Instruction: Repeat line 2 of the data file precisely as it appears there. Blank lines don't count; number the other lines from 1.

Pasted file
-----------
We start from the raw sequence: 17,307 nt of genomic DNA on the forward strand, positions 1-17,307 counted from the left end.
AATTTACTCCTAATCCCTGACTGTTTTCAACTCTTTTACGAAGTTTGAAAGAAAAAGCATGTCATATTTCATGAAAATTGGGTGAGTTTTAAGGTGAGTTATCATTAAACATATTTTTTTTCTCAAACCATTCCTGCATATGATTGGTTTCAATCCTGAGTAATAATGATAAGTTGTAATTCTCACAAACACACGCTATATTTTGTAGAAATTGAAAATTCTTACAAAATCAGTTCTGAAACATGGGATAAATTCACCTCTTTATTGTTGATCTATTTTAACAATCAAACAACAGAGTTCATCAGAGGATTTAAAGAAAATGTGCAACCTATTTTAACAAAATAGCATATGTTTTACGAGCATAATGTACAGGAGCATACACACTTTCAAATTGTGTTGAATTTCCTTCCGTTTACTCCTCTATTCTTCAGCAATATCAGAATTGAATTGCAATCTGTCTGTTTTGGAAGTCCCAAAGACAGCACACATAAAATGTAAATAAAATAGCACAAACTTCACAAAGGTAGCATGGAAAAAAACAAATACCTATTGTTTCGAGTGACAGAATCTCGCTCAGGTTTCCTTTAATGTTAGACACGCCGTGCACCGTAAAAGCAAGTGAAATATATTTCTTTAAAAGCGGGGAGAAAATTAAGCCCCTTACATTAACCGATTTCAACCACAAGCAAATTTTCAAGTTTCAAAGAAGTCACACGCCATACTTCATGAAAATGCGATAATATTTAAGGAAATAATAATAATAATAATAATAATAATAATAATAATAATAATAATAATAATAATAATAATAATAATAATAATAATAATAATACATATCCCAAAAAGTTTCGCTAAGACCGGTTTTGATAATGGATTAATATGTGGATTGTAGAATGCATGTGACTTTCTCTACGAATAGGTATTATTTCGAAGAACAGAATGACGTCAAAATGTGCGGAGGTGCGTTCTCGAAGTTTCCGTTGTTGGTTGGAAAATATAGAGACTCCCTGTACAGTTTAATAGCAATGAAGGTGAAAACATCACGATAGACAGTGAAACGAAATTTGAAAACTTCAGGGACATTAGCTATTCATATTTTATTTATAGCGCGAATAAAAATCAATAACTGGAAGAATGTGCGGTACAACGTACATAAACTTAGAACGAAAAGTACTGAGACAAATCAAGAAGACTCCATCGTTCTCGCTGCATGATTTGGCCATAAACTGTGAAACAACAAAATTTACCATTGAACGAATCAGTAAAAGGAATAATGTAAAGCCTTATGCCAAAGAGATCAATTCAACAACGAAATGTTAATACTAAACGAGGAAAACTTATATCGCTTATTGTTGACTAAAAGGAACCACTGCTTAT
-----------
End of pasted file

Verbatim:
AATTTACTCCTAATCCCTGACTGTTTTCAACTCTTTTACGAAGTTTGAAAGAAAAAGCATGTCATATTTCATGAAAATTGGGTGAGTTTTAAGGTGAGTTATCATTAAACATATTTTTTTTCTCAAACCATTCCTGCATATGATTGGTTTCAATCCTGAGTAATAATGATAAGTTGTAATTCTCACAAACACACGCTATATTTTGTAGAAATTGAAAATTCTTACAAAATCAGTTCTGAAACATGGGATAAATTCACCTCTTTATTGTTGATCTATTTTAACAATCAAACAACAGAGTTCATCAGAGGATTTAAAGAAAATGTGCAACCTATTTTAACAAAATAGCATATGTTTTACGAGCATAATGTACAGGAGCATACACACTTTCAAATTGTGTTGAATTTCCTTCCGTTTACTCCTCTATTCTTCAGCAATATCAGAATTGAATTGCAATCTGTCTGTTTTGGAAGTCCCAAAGACAGCACACATAAAATGTAAATAAAATAGCACAAACTTCACAAAGGTAGCATGGAAAAAAACAAATACCTATTGTTTCGAGTGACAGAATCTCGCTCAGGTTTCCTTTAATGTTAGACACGCCGTGCACCGTAAAAGCAAGTGAAATATATTTCTTTAAAAGCGGGGAGAAAATTAAGCCCCTTACATTAACCGATTTCAACCACAAGCAAATTTTCAAGTTTCAAAGAAGTCACACGCCATACTTCATGAAAATGCGATAATATTTAAGGAAATAATAATAATAATAATAATAATAATAATAATAATAATAATAATAATAATAATAATAATAATAATAATAATAATAATAATACATATCCCAAAAAGTTTCGCTAAGACCGGTTTTGATAATGGATTAATATGTGGATTGTAGAATGCATGTGACTTTCTCTACGAATAGGTATTATTTCGAAGAACAGAATGACGTCAAAATGTGCGGAGGTGCGTTCTCGAAGTTTCCGTTGTTGGTTGGAAAATATAGAGACTCCCTGTACAGTTTAATAGCAATGAAGGTGAAAACATCACGATAGACAGTGAAACGAAATTTGAAAACTTCAGGGACATTAGCTATTCATATTTTATTTATAGCGCGAATAAAAATCAATAACTGGAAGAATGTGCGGTACAACGTACATAAACTTAGAACGAAAAGTACTGAGACAAATCAAGAAGACTCCATCGTTCTCGCTGCATGATTTGGCCATAAACTGTGAAACAACAAAATTTACCATTGAACGAATCAGTAAAAGGAATAATGTAAAGCCTTATGCCAAAGAGATCAATTCAACAACGAAATGTTAATACTAAACGAGGAAAACTTATATCGCTTATTGTTGACTAAAAGGAACCACTGCTTAT